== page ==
Don't Cry For Her Argentina: Kirchner Plays Victim One Too Many Times
Political drama may have once served Argentine President Kirchner, but now national debt, corruption and the suspicious death of a prosecutor are turning the people against her.
Cristina Fernández de Kirchner is and always has been a polarizing figure in Argentina. She's also made quite a name for herself around the world. Not since Eva Perón has the country produced a female political figure of such international renown. And in some respects the 61-year-old leader has even surpassed the iconic "Evita," who was happy to mostly just provide political support to her husband. Mrs. Kirchner, instead, has twice won elections in her own right.
Cristina, as she's known in Argentina, has done much for her country. But she has also deepened a historical rift between the Peronistas — political forces inspired by the social-democratic legacy of Gen. Juan Perón and his wife Evita — and their opponents. At this point it's unclear if the two sides can be reconciled at all.
For her supporters, Cristina has turned many of Evita's dreams into the law of the land. Her enemies say she has dragged the country into decadence, if not ridicule. You either love or hate her; with Cristina K. there's simply no middle ground.
Her greatest achievement is arguably the progress made in uncovering the crimes of the country's 1970s-era military junta. In the Peronist tradition, Kirchner has also increased social spending and expanded state control over various sectors. Her objective, in her own words, was to "recover the Argentine people's self-esteem."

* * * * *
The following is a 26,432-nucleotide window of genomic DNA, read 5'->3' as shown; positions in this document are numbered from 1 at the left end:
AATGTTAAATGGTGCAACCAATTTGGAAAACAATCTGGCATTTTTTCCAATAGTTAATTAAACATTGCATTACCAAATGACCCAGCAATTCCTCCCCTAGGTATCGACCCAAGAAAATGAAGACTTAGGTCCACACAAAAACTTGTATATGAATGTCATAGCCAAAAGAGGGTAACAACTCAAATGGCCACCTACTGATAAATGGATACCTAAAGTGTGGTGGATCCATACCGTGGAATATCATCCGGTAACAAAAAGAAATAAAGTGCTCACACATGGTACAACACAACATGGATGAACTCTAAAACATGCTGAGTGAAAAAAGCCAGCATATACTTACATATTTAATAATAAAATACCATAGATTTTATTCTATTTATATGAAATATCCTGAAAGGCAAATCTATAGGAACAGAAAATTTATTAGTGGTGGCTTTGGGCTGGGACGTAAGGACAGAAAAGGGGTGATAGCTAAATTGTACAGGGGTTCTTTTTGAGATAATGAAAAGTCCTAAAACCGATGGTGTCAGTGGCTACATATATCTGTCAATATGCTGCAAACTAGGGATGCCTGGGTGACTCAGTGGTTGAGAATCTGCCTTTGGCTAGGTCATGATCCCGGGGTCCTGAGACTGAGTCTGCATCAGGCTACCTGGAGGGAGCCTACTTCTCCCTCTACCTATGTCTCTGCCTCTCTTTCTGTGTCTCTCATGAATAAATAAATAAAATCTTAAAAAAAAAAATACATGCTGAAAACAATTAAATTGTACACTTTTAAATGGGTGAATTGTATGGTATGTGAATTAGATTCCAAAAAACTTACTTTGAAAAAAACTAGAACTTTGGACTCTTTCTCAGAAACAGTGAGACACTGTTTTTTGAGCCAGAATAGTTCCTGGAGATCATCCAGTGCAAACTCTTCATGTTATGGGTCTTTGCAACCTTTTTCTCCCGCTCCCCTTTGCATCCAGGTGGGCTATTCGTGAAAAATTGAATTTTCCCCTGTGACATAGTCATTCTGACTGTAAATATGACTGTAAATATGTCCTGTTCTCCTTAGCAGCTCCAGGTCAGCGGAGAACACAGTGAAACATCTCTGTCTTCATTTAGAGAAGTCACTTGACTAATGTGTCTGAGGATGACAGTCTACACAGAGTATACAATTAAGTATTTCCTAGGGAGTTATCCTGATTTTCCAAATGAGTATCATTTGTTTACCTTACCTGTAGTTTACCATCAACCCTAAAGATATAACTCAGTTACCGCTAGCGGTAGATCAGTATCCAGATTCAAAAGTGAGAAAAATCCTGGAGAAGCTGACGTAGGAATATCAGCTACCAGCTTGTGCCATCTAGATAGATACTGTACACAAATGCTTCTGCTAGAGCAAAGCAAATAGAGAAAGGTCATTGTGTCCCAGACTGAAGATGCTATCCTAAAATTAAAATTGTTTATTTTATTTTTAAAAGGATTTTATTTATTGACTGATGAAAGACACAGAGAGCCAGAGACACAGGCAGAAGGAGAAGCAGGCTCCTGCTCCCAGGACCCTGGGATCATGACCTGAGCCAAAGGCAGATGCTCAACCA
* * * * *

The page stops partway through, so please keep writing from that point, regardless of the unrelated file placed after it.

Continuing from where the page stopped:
Not just a legacy at stake
To do that, she chose a path of confrontation — in both economic and foreign policy. This is illustrated by her calls on Great Britain to abandon the Falkland Islands and her later rejection of any agreement with the so-called vulture funds over Argentina's national debt.
The approach has proven costly. The economy is shrinking. And the technical default resulting from Argentine's dispute with creditor funds has damaged the country's credibility. Capital is becoming scarcer and firms see themselves obliged to negotiate in positions of weakness. Corruption and crime are increasing. State institutions are weaker. The debate over media policy has led Kirchner into a personal battle with the Clarín group, harming the credibility of the entire press.
The president has weathered challenge after challenge. She is an expert at taking accusations against her and turning them against her attackers. She has talent for drama. Who could forget in her re-election campaign, shortly after the death of her late husband Néstor Kirchner, when she appeared clad in mourning attire: all in black, though not without her designer dresses or jewelry, part and parcel as she sees it of a head of state's attire. She has a particular penchant for playing the role of victim, and playing it well, as even her opponents admit.
But is Cristina Kirchner finally losing her golden touch? The mysterious death of public prosecutor Alberto Nisman, who accused her of blocking, for political and economic reasons, investigations into the 1994 bomb attack on a Jewish community center in Buenos Aires, has provoked one of the worst crises of her presidency. Public protests demonstrate just how much Argentines have stopped trusting their government.
The president continues to communicate with Argentines through Facebook and Twitter, sharing her interpretation of events and elaborating on her various conspiracy theories. The public is used to this approach. But it's not what the people need right now.
What the country needs instead is for the the judiciary to operate indpendently as it grapples with the historic and internationally relevant Nisman case. Cristina owes it to the country to step beack and let the courts do their job — and quickly. She should also do so for the sake of her own reputation, which even now, near the end of her second and final presidential term, is very much at stake. If she doesn't, Cristina risks being rememered as the leader who, after winning unprecedented victories, "lost all sense of reality."